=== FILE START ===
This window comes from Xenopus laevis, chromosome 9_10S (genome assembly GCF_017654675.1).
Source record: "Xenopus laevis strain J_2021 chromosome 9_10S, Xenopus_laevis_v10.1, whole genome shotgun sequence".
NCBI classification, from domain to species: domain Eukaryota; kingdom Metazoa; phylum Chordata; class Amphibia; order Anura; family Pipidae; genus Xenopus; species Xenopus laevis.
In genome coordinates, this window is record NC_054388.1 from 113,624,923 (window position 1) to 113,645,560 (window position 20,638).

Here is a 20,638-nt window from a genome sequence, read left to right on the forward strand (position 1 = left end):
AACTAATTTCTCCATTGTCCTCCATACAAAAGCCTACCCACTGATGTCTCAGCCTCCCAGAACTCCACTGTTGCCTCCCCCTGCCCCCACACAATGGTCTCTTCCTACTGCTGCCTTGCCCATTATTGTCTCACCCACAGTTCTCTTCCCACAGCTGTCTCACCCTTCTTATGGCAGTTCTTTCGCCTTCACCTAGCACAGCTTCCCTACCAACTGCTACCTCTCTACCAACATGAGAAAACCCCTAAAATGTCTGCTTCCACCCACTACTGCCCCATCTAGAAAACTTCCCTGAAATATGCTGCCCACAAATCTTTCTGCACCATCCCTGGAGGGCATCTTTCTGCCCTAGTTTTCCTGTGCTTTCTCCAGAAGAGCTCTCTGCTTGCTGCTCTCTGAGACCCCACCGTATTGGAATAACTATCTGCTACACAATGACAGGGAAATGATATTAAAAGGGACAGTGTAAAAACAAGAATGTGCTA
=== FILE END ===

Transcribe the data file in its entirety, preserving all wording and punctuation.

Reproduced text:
This window comes from Xenopus laevis, chromosome 9_10S (genome assembly GCF_017654675.1).
Source record: "Xenopus laevis strain J_2021 chromosome 9_10S, Xenopus_laevis_v10.1, whole genome shotgun sequence".
NCBI classification, from domain to species: domain Eukaryota; kingdom Metazoa; phylum Chordata; class Amphibia; order Anura; family Pipidae; genus Xenopus; species Xenopus laevis.
In genome coordinates, this window is record NC_054388.1 from 113,624,923 (window position 1) to 113,645,560 (window position 20,638).

Here is a 20,638-nt window from a genome sequence, read left to right on the forward strand (position 1 = left end):
AACTAATTTCTCCATTGTCCTCCATACAAAAGCCTACCCACTGATGTCTCAGCCTCCCAGAACTCCACTGTTGCCTCCCCCTGCCCCCACACAATGGTCTCTTCCTACTGCTGCCTTGCCCATTATTGTCTCACCCACAGTTCTCTTCCCACAGCTGTCTCACCCTTCTTATGGCAGTTCTTTCGCCTTCACCTAGCACAGCTTCCCTACCAACTGCTACCTCTCTACCAACATGAGAAAACCCCTAAAATGTCTGCTTCCACCCACTACTGCCCCATCTAGAAAACTTCCCTGAAATATGCTGCCCACAAATCTTTCTGCACCATCCCTGGAGGGCATCTTTCTGCCCTAGTTTTCCTGTGCTTTCTCCAGAAGAGCTCTCTGCTTGCTGCTCTCTGAGACCCCACCGTATTGGAATAACTATCTGCTACACAATGACAGGGAAATGATATTAAAAGGGACAGTGTAAAAACAAGAATGTGCTA